Aston University, UK
IZA World of Labor role
50th Anniversary Professor of Economics, Aston University, UK
Economics of entrepreneurship, comparative economics, regional economics
Professor of Comparative Economics, University College London, UK; Research Associate, University of California at Davis, USA
Habilitation in economic theory, UMCS 2008
"Creativity and security as a cultural recipe for entrepreneurship." Journal of Institutional Economics 18:1 (2022): 119–137 (with A. Kaasa).
"Homophily and peer influence in early-stage new venture informal investment." Small Business Economics (2021) 1–24 (with F. Qin and S. Estrin).
"Authoritarian populism in comparative perspective." In: Douarin, E., and O. Havrylyshyn (eds). The Palgrave Handbook of Comparative Economics. Cham: Palgrave Macmillan, 2021.
"It takes two to tango: Complementarity of bonding and bridging trust in alleviating corruption in cities." Regional Studies 54:6 (2020): 851–862 (with J. Korosteleva and P. Stępień-Baig).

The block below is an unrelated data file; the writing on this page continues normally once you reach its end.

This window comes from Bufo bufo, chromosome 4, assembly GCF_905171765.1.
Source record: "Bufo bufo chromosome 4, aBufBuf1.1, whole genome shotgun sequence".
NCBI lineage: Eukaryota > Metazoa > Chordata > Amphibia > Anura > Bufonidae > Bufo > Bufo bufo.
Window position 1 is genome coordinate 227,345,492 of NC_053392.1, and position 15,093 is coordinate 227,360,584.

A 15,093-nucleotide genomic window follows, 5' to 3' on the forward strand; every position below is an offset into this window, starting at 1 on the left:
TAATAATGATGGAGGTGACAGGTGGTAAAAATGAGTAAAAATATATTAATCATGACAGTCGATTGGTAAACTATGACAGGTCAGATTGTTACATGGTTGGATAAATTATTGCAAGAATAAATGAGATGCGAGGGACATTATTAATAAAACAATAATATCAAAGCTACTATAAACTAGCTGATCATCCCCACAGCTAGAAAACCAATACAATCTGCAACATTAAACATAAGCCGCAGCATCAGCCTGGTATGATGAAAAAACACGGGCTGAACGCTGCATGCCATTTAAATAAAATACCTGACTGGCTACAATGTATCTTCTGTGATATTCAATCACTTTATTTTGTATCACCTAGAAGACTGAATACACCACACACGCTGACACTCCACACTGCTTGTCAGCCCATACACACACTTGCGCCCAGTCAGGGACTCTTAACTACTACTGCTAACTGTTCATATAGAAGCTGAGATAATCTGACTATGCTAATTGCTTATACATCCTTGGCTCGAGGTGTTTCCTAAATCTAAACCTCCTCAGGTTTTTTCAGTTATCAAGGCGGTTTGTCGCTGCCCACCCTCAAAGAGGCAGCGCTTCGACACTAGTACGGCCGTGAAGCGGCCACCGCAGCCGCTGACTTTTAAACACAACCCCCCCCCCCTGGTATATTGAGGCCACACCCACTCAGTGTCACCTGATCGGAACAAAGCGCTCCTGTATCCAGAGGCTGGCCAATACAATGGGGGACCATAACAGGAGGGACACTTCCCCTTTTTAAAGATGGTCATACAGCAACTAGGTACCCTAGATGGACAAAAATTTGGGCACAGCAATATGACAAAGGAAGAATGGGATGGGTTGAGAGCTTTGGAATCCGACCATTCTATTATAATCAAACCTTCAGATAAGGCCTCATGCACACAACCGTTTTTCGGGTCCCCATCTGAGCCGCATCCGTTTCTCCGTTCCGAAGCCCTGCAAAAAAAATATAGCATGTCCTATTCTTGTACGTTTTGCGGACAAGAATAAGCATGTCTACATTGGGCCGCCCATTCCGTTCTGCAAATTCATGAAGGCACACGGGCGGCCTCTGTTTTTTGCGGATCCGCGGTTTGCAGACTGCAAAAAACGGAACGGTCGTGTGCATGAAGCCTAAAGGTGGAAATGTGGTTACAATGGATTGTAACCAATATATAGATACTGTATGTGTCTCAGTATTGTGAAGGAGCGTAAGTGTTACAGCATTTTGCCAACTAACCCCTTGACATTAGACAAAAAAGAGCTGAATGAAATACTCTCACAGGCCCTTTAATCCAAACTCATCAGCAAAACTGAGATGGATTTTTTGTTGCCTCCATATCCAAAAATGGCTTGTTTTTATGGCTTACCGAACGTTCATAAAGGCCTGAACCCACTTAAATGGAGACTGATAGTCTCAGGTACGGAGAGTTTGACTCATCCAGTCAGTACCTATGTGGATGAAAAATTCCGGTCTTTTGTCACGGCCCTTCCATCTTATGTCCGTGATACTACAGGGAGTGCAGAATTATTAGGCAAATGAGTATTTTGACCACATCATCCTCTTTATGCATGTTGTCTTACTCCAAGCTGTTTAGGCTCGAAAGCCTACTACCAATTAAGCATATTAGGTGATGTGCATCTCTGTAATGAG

"State capitalism with populist characteristics. Poland and Hungary." In: The Oxford Handbook on State Capitalism and the Firm. Oxford: Oxford University Press, 2021 (with M. Bałtowski and P. Kozarzewski).
Support for economic liberalization reforms is essential, but it grows stronger only where societies experience the effects of reversing these reformsAn extensive program of economic liberalization reforms, even when it generates positive outcomes, does not automatically generate support for further reforms. Societies respond with strong support only after experiencing the effects of reversing these reforms (i.e. corruption, inequality of opportunity). This point is illustrated through the example of the post-communist transformation in Eastern Europe and Central Asia—arguably a context where the end point of reforms was never clearly defined, and even successful reforms are now associated with a degree of reform suspicion.MoreLess